Refugees, then and now

Addressing Congress last week, Pope Francis, like the most inveterate American politician, invoked his immigrant past. And he urged America not to fear welcoming new “pilgrims,” a word whose resonance I’m sure he well understood. He may have been speaking about the current US debate about illegal immigrants from Latin America, but it was inevitable that his words would also be linked to other waves of “pilgrims” across the sea– Syrian pilgrims. As if in response, the Administration quickly announced that the quota for refugees admitted would be increased to 85,000 in 2016 and 100,000 the following year.

The gesture was not universally embraced. While the Pope invoked the Golden Rule, Congress invoked questions about resources and national security.

There is an existential crisis upon us today, not only on America, but on Europe and much of the rest of the world. People are on the move, the largest number of displaced persons since the end of World War II. Europe is inundated with millions fleeing the madness in Syria and the Middle East. In speaking recently to a meeting of EU presidents, European Council President Donald Trask claimed that there are currently eight million displaced persons in Syria, while four million more have fled the country, mostly for Europe. In discussing the crisis, he promised only one thing: the problem will not end “anytime soon.”

While the loudest headlines may be coming from Europe, there is hardly a continent not somehow embroiled in a refugee crisis today. Across the Mediterranean, refugees from Africa and West Asia are braving the sea in suicidal flotillas seeking sanctuary in Greece, Italy and Spain. The rest of Africa is a Rubik’s Cube of displaced populations festering in camps having fled wars, ethnic cleansing and persecutions in their home countries. In addition to the millions of refugees from wars in Syria, Iraq, Afghanistan and Yemen there are other Muslims in camps in Bangladesh– Rohingya, fleeing Myanmar and what has been called “one of the worst persecutions in the world.” Mass graves of Rohingya have been found over the border from Myanmar in Thailand. Those who have succeeded in “escaping” are warehoused by the thousands by human traffickers in boat camps, rusting offshore hulks. And of course, in the Western Hemisphere Mexicans and other Latinos are headed north to the United States and an increasingly hostile reception, intensified now by the heated rhetoric of a presidential campaign.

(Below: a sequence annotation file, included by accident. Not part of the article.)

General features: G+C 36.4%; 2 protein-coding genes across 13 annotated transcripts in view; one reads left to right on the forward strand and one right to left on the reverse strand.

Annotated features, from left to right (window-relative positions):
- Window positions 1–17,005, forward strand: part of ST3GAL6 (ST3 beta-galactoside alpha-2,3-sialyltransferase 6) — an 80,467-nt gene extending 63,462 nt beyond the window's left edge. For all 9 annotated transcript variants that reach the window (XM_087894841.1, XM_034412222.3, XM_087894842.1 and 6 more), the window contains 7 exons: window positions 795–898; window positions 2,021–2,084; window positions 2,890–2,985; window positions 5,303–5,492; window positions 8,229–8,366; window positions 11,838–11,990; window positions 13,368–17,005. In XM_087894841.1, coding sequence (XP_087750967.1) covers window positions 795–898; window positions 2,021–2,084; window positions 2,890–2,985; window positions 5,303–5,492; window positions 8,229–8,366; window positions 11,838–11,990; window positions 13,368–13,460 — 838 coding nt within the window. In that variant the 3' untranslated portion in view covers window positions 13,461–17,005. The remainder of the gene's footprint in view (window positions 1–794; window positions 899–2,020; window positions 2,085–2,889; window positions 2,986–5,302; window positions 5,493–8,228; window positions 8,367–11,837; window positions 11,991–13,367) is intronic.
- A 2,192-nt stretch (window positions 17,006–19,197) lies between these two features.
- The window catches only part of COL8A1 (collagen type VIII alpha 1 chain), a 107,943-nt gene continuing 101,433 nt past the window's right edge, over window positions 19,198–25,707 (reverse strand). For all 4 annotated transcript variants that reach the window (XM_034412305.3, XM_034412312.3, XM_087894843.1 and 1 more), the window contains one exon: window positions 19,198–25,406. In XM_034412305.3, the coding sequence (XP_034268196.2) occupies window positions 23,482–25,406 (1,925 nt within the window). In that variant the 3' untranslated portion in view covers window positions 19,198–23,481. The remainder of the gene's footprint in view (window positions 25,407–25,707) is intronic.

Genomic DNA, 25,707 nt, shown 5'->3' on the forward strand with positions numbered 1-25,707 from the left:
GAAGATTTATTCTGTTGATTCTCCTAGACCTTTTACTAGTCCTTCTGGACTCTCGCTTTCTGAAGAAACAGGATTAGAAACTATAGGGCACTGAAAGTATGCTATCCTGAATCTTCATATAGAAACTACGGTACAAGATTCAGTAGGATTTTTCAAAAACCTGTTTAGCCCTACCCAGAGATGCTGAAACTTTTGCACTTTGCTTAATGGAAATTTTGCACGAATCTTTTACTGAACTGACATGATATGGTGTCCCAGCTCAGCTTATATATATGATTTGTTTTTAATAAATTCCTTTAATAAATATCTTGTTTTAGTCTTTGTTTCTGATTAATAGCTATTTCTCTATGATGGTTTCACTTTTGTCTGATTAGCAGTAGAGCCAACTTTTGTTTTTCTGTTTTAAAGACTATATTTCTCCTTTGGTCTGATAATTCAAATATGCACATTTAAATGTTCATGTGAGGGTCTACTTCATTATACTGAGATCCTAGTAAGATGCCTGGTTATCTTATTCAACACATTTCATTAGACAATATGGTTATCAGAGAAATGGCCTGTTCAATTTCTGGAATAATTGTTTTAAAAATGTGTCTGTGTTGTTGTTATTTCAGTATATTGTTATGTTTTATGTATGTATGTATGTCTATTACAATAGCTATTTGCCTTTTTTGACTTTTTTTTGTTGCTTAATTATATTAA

Welcome, as John Cleese famously quipped, to 430AD.

Cleese was referring to history’s cyclic nature and the fact that traumatic mass migrations like these are nothing new. They have rarely been peaceful, and in the resulting clash of cultures the newcomers frequently win, destroying established societies and uprooting those who had been there before them.

Cleese’s particular reference is to what is oft called the Migration Period, 4th through 9th centuries AD, a time of intense barbarian movement into and through Europe, when such tribes as the Goths, Vandals, Anglos, Saxons and Lombards were pouring into a declining Roman Empire from one direction, while Huns, Slavs, Bulgars and others were pushing in from another. In the mix, the Roman Empire ceased to exist, while the names of many of the newcomers remain emblazoned on the maps.

Two thousand years earlier, around the 12th century BC, what was arguably the world’s first internationalized society of Egyptians, Hittites, Canaanites and Minoans crumbled under the onslaught of mysterious strangers, who remained to build a new civilization on the ruins of the Late Bronze Age.